Pause for a brief moment to contemplate that last name. I hesitate to speculate on how that's pronounced. Kjell I get. Fjell? *shrug*
Back when T. was younger (before February of 2007), and we were planning our trip to DisneyLAND, I immersed myself in All Things Disney for a while, mostly via used books from Amazon, altho there were some new ones as well. Along the way, I picked up several that were specifically about DisneyWORLD (aka WDW or The World) that otherwise matched the search criteria (another one in that group was _Married to the Mouse_). I figured I'd be headed to The World in the next year or three, and I'd get around to reading them. File under Disney Studies (a la Women's Studies, or Queer Studies, or whatever). These are academic works for the most part (altho I also bought some guidebooks and will be buying WDW guidebooks when the rev months come up in July/August/September).
In answer to the question you might be toying with asking, I borrowed Gabler's bio from the local library but never made any headway in it. I had just read Steven Watts book and the overlap was sufficient to bore me to tears, especially since Gabler is less engaging a writer than Watts and considerably more detailed. I may yet read Gabler; it looks like he's got a lot of interesting material surrounding Walt's death.
_Vinyl Leaves_ is widely described as a fascinating slice-in-time of WDW. Fjellman is an anthropologist by trade and _loooooovvves_ WDW. While at the same time being way creeped out by a lot of the embedded messages. Since this is basically my perspective on Disney, it is hardly surprising that I found this a sympathetic read. Nevertheless, it did take a little while to get through it, in part because Fjellman spends large chunks of text (entire chapters, at times) surveying semiotics and postmodernism in a way that does not obviously connect well with the rest of the text. I think his basic points are well-taken (and the last chapter is a lovely little outline/summary of the points made in the text as a whole), altho I would argue that he really missed one interpretive approach (WDW as a dream environment, and I don't mean day dreams, I mean all the chaos and seeming normality of dreams that suddenly segue into weirdness and are often pointlessly violent or sexual or otherwise hair-raisingly intense, and then suddenly return to normalcy).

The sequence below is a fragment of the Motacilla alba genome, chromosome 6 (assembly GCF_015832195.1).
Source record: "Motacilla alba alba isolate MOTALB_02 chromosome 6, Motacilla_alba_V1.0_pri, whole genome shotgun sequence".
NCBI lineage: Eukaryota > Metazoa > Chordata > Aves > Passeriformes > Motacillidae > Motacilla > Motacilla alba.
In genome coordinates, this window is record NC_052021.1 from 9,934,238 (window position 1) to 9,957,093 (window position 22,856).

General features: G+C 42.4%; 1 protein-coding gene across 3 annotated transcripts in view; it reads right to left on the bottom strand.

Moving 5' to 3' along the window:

It's a slice-in-time because Fjellman gives blow-by-blow ride (film, theming) descriptions of things that existed when he was doing the research for this 1992 volume, but obviously aren't there any more (taking it from the brutally obvious: no more River country or Discovery Island, for example, or Captain E-O; The Land is now sponsored by Nestle rather than Kraft and the contents are drastically different, etc.).
Fjellman takes on a lot in this book (I mean, look at that subtitle -- he means it), and the results are quite consistent from one perspective (a sort of academically mediated gosh wow isn't this shit cool tone, used for Baudrillard and the Carousel of Progress alike) and extremely uneven from another (in the initial discussion of does-attention-destroying-media-produce-z
His spatial/thematic analysis of MK and Epcot is really interesting. I've never been to WDW so it's hard to know if it's more-valid-than-any-other; even after I go, I won't know, because I wasn't there at the time he was (and never will have been, unless there's an incident with the TARDIS, which I keep thinking of in the context of WDW and laughing hysterically over). He takes threads from the MK (like, fantasy, or tomorrow and the future, etc.) and follows them through Epcot, the then-MGM park, etc. on a show/ride/attraction level of detail. This works _extremely_ well for things like Carousel of Progress (MK) and Horizons (then-Epcot), since they were explicitly related to each other, but it works as a general organizing principle as well.
Fjellman does not neglect the infrastructure (management of waste, water, food, queues, etc.), either, and incorporates that into his theory-of-Disney as well.
If Disney Studies are interesting to you, I cannot imagine leaving this off your list. It's less clear whether this is of interest to Disney fans in general, much less someone who isn't fascinated by all things Disney. But it is a fun read, and should you decide to pick it up, I think I can guarantee you'll learn quite a lot on a variety of topics, mostly painlessly. (The typology of real fakes, fake fakes, fake reals, etc. is a bit tiresome, and not all that compelling, IMO, but YMMV.)